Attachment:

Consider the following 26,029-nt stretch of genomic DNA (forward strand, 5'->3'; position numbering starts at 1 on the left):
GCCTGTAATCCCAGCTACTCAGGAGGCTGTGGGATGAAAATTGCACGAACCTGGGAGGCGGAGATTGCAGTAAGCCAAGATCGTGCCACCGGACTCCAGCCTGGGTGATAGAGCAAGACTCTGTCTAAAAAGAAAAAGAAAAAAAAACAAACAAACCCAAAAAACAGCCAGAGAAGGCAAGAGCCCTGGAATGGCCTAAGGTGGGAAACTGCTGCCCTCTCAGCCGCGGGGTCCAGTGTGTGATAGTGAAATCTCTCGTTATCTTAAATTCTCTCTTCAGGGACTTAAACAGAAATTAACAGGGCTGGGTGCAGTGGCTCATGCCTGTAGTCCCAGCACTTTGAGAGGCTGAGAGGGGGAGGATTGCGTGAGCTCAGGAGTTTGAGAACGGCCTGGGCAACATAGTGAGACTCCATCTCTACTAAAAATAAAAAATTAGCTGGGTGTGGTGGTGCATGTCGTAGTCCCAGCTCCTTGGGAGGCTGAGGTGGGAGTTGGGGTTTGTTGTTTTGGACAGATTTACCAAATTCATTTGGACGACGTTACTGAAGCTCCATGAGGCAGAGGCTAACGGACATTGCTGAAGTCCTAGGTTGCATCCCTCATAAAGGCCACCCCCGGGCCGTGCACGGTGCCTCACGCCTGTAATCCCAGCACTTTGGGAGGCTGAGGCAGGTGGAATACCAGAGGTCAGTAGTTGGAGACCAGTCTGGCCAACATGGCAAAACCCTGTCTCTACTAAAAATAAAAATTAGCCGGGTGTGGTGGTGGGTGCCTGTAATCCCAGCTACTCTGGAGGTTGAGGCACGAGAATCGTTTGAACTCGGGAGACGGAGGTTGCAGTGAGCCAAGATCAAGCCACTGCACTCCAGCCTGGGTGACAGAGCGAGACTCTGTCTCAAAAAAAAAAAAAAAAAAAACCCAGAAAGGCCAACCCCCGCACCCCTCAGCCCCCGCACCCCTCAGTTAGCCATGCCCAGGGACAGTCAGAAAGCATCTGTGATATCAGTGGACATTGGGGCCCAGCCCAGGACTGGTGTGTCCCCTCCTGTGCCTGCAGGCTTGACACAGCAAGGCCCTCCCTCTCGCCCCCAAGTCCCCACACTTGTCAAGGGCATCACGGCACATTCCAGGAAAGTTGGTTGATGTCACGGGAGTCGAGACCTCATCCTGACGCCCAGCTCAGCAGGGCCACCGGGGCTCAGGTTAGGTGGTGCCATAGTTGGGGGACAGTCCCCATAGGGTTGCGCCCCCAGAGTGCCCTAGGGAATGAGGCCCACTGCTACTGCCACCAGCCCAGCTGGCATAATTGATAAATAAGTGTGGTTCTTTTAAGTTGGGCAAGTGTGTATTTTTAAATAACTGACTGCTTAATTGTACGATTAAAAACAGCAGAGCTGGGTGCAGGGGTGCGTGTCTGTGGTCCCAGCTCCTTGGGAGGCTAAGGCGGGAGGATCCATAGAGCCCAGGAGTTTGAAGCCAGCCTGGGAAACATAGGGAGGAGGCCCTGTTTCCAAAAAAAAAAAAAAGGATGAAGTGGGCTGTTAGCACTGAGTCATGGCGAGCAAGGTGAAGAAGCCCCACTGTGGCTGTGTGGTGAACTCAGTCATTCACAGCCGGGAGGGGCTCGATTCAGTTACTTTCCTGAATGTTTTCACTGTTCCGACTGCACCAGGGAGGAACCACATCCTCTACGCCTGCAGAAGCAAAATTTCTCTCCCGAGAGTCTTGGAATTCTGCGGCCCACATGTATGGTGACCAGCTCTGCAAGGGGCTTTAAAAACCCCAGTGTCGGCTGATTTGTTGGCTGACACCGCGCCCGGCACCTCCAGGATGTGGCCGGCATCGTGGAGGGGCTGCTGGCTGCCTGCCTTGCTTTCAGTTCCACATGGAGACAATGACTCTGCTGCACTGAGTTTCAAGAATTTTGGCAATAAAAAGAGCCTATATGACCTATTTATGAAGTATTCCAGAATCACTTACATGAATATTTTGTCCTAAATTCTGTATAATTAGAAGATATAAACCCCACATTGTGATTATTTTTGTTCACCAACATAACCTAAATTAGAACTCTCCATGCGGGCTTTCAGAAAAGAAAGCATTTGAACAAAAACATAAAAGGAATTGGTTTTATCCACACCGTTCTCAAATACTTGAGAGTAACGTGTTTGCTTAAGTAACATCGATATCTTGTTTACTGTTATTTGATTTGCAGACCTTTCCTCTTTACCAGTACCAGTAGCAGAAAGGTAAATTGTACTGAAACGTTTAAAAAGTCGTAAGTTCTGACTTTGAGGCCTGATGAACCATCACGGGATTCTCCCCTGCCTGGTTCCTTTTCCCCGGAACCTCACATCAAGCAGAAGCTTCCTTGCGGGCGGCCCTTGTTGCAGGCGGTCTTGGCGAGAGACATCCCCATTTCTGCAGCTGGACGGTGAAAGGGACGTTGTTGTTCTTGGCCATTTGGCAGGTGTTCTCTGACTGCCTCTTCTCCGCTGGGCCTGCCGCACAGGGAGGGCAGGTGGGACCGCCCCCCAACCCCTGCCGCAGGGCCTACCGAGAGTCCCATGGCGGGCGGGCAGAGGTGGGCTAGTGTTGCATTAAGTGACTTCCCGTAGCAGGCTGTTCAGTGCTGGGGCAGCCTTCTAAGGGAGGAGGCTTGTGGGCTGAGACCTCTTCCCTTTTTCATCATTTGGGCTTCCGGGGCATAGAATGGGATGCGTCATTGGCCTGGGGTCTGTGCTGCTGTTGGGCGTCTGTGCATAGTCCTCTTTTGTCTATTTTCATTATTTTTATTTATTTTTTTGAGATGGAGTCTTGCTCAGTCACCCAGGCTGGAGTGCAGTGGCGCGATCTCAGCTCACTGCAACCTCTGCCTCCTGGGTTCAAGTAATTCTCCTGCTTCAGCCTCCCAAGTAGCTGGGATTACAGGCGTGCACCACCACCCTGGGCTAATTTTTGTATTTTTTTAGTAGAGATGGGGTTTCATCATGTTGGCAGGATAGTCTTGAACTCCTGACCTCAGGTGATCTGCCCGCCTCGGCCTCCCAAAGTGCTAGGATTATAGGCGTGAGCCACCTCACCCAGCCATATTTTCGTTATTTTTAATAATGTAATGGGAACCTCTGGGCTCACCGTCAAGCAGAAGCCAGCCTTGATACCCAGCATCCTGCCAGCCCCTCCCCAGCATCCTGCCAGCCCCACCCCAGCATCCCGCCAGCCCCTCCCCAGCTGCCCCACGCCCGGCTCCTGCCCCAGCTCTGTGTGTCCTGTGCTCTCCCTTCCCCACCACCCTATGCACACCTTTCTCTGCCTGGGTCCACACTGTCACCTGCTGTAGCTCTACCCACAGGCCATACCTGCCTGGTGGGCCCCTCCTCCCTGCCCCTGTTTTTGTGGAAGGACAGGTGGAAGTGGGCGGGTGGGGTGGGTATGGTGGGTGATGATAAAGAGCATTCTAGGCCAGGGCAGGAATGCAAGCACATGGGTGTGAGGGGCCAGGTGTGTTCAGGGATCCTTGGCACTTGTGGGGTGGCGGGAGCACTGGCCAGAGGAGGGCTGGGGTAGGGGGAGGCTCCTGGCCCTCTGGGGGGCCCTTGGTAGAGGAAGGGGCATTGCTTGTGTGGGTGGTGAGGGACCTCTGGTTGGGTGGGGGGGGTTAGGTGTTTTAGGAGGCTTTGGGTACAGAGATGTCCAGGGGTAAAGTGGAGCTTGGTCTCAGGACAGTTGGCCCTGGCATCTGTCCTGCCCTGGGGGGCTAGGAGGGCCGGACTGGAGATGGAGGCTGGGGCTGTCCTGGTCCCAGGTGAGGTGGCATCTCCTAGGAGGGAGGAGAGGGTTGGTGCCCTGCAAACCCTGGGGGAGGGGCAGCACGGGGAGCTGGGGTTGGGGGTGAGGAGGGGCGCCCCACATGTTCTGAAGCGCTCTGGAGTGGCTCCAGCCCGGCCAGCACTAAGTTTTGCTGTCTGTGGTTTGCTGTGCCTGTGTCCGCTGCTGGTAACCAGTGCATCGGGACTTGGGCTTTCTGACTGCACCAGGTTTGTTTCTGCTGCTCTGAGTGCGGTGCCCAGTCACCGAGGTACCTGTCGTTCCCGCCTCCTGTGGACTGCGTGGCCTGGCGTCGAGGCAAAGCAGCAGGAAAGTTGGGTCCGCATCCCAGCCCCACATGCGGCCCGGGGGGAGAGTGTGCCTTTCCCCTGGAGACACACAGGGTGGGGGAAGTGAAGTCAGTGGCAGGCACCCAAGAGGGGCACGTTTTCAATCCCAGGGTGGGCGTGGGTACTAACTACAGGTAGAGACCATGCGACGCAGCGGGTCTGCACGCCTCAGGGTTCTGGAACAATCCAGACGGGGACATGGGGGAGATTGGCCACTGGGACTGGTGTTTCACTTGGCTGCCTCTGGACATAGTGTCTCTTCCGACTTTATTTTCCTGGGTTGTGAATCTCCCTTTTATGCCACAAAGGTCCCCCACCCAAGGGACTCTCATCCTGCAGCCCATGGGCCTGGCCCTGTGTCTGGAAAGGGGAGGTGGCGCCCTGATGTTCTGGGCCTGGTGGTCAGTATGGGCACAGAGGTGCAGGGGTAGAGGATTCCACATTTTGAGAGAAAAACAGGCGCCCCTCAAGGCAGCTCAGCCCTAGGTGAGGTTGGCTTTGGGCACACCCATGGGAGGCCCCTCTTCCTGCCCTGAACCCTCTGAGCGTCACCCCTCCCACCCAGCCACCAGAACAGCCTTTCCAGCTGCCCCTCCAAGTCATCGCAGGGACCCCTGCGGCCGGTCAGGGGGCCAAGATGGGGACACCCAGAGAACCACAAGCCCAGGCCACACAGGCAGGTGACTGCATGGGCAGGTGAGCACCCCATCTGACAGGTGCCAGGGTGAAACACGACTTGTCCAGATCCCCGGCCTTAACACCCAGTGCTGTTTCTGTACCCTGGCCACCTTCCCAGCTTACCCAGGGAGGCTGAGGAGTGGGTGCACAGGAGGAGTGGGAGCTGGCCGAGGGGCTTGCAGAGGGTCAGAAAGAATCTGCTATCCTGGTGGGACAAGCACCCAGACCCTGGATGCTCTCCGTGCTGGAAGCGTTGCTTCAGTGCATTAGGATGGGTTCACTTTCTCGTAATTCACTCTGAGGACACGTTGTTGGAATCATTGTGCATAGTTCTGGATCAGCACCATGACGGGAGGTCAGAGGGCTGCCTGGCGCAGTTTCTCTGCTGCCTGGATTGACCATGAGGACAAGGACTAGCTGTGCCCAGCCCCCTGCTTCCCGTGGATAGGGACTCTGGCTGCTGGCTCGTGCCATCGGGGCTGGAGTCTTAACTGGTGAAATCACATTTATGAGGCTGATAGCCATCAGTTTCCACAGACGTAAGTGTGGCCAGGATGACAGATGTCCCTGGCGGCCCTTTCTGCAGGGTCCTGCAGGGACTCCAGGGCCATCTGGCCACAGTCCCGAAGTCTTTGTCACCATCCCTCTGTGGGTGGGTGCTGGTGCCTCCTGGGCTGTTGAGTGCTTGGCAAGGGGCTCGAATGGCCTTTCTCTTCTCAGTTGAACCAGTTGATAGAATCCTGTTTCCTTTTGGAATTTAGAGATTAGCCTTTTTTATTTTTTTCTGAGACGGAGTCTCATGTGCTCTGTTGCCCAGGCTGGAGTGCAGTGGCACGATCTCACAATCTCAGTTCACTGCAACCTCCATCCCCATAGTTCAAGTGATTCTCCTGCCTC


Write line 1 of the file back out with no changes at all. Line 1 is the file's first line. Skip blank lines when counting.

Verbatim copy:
Consider the following 26,029-nt stretch of genomic DNA (forward strand, 5'->3'; position numbering starts at 1 on the left):